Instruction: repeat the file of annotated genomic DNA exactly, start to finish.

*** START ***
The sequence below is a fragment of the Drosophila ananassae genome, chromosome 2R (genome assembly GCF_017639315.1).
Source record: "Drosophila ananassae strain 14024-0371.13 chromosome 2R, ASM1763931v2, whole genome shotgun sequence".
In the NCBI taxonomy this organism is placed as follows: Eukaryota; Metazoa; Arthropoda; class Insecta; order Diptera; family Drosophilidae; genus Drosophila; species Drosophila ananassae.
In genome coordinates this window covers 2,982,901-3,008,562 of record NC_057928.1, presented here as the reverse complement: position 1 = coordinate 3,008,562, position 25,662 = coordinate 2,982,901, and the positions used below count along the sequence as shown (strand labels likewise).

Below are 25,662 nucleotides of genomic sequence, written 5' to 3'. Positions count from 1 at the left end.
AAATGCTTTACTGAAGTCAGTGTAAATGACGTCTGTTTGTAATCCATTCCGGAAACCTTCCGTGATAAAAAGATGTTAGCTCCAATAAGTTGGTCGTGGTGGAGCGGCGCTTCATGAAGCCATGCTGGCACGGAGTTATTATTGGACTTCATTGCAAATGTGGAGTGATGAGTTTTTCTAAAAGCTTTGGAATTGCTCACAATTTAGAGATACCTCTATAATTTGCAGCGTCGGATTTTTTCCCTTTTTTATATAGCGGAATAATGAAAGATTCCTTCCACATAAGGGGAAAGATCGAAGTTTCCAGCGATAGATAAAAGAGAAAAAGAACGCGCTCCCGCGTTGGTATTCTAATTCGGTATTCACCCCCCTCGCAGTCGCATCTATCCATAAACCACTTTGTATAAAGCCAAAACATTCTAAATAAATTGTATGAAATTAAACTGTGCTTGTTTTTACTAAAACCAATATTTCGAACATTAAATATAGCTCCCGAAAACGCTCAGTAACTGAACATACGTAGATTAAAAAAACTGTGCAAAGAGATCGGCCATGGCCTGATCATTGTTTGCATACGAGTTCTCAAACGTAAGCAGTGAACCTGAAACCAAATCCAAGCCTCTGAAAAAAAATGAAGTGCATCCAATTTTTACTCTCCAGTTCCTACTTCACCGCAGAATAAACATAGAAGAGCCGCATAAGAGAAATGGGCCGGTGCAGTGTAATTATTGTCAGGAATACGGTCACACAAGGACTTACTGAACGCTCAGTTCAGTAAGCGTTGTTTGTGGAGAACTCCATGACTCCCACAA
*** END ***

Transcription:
The sequence below is a fragment of the Drosophila ananassae genome, chromosome 2R (genome assembly GCF_017639315.1).
Source record: "Drosophila ananassae strain 14024-0371.13 chromosome 2R, ASM1763931v2, whole genome shotgun sequence".
In the NCBI taxonomy this organism is placed as follows: Eukaryota; Metazoa; Arthropoda; class Insecta; order Diptera; family Drosophilidae; genus Drosophila; species Drosophila ananassae.
In genome coordinates this window covers 2,982,901-3,008,562 of record NC_057928.1, presented here as the reverse complement: position 1 = coordinate 3,008,562, position 25,662 = coordinate 2,982,901, and the positions used below count along the sequence as shown (strand labels likewise).

Below are 25,662 nucleotides of genomic sequence, written 5' to 3'. Positions count from 1 at the left end.
AAATGCTTTACTGAAGTCAGTGTAAATGACGTCTGTTTGTAATCCATTCCGGAAACCTTCCGTGATAAAAAGATGTTAGCTCCAATAAGTTGGTCGTGGTGGAGCGGCGCTTCATGAAGCCATGCTGGCACGGAGTTATTATTGGACTTCATTGCAAATGTGGAGTGATGAGTTTTTCTAAAAGCTTTGGAATTGCTCACAATTTAGAGATACCTCTATAATTTGCAGCGTCGGATTTTTTCCCTTTTTTATATAGCGGAATAATGAAAGATTCCTTCCACATAAGGGGAAAGATCGAAGTTTCCAGCGATAGATAAAAGAGAAAAAGAACGCGCTCCCGCGTTGGTATTCTAATTCGGTATTCACCCCCCTCGCAGTCGCATCTATCCATAAACCACTTTGTATAAAGCCAAAACATTCTAAATAAATTGTATGAAATTAAACTGTGCTTGTTTTTACTAAAACCAATATTTCGAACATTAAATATAGCTCCCGAAAACGCTCAGTAACTGAACATACGTAGATTAAAAAAACTGTGCAAAGAGATCGGCCATGGCCTGATCATTGTTTGCATACGAGTTCTCAAACGTAAGCAGTGAACCTGAAACCAAATCCAAGCCTCTGAAAAAAAATGAAGTGCATCCAATTTTTACTCTCCAGTTCCTACTTCACCGCAGAATAAACATAGAAGAGCCGCATAAGAGAAATGGGCCGGTGCAGTGTAATTATTGTCAGGAATACGGTCACACAAGGACTTACTGAACGCTCAGTTCAGTAAGCGTTGTTTGTGGAGAACTCCATGACTCCCACAA